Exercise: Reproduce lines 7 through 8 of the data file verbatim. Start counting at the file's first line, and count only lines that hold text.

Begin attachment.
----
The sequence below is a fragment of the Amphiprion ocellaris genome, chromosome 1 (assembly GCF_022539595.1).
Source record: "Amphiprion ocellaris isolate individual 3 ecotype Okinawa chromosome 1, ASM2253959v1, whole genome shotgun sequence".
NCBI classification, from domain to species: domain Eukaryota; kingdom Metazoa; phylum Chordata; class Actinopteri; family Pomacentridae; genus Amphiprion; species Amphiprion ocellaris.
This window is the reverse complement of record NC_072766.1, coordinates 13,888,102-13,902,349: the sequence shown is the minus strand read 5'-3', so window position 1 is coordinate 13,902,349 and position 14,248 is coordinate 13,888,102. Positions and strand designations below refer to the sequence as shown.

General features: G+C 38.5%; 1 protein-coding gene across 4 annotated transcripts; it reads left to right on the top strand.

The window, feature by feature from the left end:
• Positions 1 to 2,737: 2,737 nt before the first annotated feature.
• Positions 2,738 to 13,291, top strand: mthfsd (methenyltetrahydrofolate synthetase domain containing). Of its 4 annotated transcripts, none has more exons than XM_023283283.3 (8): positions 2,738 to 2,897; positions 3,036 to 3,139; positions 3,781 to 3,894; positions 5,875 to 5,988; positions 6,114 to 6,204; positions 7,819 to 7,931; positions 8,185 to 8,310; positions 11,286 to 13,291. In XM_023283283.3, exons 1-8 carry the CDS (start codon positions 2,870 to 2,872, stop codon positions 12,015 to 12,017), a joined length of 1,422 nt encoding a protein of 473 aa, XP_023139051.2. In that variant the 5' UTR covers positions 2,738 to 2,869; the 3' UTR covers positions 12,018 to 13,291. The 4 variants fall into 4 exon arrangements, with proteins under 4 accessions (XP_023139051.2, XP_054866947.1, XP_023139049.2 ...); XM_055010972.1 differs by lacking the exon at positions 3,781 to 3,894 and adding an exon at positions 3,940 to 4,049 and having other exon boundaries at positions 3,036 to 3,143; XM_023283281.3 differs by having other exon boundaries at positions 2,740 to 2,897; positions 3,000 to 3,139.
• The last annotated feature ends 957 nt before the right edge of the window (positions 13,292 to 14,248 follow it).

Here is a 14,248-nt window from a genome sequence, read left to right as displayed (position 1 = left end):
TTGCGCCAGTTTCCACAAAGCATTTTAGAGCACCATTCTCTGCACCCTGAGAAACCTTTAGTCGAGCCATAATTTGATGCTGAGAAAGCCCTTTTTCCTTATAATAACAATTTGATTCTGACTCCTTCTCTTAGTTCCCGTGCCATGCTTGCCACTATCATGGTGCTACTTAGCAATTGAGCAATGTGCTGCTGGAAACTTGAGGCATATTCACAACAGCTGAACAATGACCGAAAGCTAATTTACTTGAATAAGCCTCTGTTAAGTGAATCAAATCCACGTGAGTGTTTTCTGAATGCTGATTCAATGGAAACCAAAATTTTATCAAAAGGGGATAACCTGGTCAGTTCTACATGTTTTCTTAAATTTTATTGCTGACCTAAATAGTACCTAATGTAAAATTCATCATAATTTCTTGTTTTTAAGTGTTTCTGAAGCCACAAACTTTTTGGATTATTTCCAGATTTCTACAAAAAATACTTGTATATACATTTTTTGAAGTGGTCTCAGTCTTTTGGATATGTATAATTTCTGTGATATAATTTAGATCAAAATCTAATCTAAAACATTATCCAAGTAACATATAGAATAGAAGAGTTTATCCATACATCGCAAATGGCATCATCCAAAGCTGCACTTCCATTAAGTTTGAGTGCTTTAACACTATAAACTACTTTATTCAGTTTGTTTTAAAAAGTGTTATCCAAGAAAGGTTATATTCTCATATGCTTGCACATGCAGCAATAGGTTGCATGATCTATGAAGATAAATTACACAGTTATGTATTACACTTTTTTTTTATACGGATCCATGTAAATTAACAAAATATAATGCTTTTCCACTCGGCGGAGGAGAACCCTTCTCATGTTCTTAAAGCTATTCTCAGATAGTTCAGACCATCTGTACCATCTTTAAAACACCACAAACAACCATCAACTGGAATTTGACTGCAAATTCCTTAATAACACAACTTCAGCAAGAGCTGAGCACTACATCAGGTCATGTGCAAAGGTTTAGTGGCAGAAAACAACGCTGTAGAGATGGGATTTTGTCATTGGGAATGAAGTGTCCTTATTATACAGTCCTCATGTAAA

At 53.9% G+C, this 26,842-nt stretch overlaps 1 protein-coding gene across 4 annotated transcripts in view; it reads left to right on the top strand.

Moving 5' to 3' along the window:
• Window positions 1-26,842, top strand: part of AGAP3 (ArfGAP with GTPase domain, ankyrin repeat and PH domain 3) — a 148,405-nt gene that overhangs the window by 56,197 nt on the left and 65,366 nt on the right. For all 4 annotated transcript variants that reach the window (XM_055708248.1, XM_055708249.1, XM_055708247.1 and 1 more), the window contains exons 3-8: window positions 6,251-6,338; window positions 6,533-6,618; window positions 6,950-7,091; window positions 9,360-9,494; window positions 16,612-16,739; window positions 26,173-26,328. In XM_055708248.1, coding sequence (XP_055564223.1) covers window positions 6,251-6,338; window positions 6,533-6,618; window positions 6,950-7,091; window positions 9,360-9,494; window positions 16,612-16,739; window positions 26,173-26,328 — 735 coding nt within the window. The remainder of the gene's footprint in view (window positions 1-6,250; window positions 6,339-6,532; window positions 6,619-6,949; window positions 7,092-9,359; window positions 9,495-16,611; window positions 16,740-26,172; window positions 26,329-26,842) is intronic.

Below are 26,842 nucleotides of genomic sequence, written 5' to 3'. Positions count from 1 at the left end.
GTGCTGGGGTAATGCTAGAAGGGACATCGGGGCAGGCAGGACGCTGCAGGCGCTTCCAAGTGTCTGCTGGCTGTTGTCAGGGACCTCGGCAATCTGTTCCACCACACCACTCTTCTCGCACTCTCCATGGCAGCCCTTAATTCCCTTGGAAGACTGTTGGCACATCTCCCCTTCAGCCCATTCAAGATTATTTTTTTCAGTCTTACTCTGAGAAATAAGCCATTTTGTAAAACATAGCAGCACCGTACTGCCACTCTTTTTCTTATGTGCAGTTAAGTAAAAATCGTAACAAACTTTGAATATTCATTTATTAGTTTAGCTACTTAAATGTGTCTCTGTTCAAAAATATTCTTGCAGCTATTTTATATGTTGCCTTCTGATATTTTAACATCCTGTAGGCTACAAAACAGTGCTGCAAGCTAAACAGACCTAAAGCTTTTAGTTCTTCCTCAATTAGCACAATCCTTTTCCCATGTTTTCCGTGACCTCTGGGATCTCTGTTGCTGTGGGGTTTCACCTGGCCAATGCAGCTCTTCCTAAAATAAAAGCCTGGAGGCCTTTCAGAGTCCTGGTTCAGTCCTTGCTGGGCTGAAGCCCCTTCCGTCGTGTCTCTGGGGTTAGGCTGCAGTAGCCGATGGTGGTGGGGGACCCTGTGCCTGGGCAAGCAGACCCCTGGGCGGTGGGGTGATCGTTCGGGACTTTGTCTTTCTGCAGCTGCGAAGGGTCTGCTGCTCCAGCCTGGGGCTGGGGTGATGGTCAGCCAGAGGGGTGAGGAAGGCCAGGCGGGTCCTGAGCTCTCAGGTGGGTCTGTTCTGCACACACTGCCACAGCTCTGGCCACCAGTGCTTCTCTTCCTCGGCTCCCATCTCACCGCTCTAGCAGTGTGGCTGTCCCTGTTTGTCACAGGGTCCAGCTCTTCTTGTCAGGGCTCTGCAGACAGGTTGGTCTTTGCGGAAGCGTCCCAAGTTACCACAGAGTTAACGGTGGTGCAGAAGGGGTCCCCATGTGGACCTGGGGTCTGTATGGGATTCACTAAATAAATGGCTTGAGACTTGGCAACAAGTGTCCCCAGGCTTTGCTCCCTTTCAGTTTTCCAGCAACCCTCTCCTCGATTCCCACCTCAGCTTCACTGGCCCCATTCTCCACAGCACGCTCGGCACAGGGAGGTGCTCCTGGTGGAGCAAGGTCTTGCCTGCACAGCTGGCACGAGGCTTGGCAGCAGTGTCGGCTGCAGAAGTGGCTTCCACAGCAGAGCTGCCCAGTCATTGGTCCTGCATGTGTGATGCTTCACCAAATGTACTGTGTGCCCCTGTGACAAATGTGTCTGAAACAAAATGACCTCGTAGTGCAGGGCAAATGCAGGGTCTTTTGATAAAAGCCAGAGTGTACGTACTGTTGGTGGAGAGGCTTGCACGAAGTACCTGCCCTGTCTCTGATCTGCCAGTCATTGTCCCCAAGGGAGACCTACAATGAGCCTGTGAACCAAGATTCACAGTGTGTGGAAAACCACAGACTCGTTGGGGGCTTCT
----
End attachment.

• Positions 1 to 2,737: 2,737 nt before the first annotated feature.
• Positions 2,738 to 13,291, top strand: mthfsd (methenyltetrahydrofolate synthetase domain containing). Of its 4 annotated transcripts, none has more exons than XM_023283283.3 (8): positions 2,738 to 2,897; positions 3,036 to 3,139; positions 3,781 to 3,894; positions 5,875 to 5,988; positions 6,114 to 6,204; positions 7,819 to 7,931; positions 8,185 to 8,310; positions 11,286 to 13,291. In XM_023283283.3, exons 1-8 carry the CDS (start codon positions 2,870 to 2,872, stop codon positions 12,015 to 12,017), a joined length of 1,422 nt encoding a protein of 473 aa, XP_023139051.2. In that variant the 5' UTR covers positions 2,738 to 2,869; the 3' UTR covers positions 12,018 to 13,291. The 4 variants fall into 4 exon arrangements, with proteins under 4 accessions (XP_023139051.2, XP_054866947.1, XP_023139049.2 ...); XM_055010972.1 differs by lacking the exon at positions 3,781 to 3,894 and adding an exon at positions 3,940 to 4,049 and having other exon boundaries at positions 3,036 to 3,143; XM_023283281.3 differs by having other exon boundaries at positions 2,740 to 2,897; positions 3,000 to 3,139.